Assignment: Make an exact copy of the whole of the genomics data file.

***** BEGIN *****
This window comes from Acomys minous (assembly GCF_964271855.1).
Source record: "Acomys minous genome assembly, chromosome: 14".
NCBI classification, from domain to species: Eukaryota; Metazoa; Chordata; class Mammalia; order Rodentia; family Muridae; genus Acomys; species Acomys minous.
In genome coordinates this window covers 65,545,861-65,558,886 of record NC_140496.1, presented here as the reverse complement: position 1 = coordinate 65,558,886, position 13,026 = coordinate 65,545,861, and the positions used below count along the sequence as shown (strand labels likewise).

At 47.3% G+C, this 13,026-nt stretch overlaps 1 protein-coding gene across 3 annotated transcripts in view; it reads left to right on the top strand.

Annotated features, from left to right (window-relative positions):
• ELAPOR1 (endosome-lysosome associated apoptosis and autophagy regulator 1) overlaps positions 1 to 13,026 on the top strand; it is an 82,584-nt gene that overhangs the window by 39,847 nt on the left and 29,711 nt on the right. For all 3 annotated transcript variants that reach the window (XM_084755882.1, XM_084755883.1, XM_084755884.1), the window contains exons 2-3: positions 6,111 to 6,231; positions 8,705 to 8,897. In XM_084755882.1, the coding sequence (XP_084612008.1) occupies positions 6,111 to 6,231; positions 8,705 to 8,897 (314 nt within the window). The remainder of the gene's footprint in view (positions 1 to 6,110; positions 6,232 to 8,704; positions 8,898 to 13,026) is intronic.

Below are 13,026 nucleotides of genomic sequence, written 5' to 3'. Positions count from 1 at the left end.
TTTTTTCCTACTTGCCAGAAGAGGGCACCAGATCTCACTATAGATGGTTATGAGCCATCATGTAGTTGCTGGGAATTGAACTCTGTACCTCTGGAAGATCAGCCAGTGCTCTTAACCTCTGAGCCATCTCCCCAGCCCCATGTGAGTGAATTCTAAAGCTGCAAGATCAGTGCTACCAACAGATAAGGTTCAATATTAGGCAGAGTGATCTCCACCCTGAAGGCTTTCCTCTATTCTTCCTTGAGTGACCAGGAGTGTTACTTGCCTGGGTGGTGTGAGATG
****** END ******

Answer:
This window comes from Acomys minous (assembly GCF_964271855.1).
Source record: "Acomys minous genome assembly, chromosome: 14".
NCBI classification, from domain to species: Eukaryota; Metazoa; Chordata; class Mammalia; order Rodentia; family Muridae; genus Acomys; species Acomys minous.
In genome coordinates this window covers 65,545,861-65,558,886 of record NC_140496.1, presented here as the reverse complement: position 1 = coordinate 65,558,886, position 13,026 = coordinate 65,545,861, and the positions used below count along the sequence as shown (strand labels likewise).

At 47.3% G+C, this 13,026-nt stretch overlaps 1 protein-coding gene across 3 annotated transcripts in view; it reads left to right on the top strand.

Annotated features, from left to right (window-relative positions):
• ELAPOR1 (endosome-lysosome associated apoptosis and autophagy regulator 1) overlaps positions 1 to 13,026 on the top strand; it is an 82,584-nt gene that overhangs the window by 39,847 nt on the left and 29,711 nt on the right. For all 3 annotated transcript variants that reach the window (XM_084755882.1, XM_084755883.1, XM_084755884.1), the window contains exons 2-3: positions 6,111 to 6,231; positions 8,705 to 8,897. In XM_084755882.1, the coding sequence (XP_084612008.1) occupies positions 6,111 to 6,231; positions 8,705 to 8,897 (314 nt within the window). The remainder of the gene's footprint in view (positions 1 to 6,110; positions 6,232 to 8,704; positions 8,898 to 13,026) is intronic.

Below are 13,026 nucleotides of genomic sequence, written 5' to 3'. Positions count from 1 at the left end.
TTTTTTCCTACTTGCCAGAAGAGGGCACCAGATCTCACTATAGATGGTTATGAGCCATCATGTAGTTGCTGGGAATTGAACTCTGTACCTCTGGAAGATCAGCCAGTGCTCTTAACCTCTGAGCCATCTCCCCAGCCCCATGTGAGTGAATTCTAAAGCTGCAAGATCAGTGCTACCAACAGATAAGGTTCAATATTAGGCAGAGTGATCTCCACCCTGAAGGCTTTCCTCTATTCTTCCTTGAGTGACCAGGAGTGTTACTTGCCTGGGTGGTGTGAGATG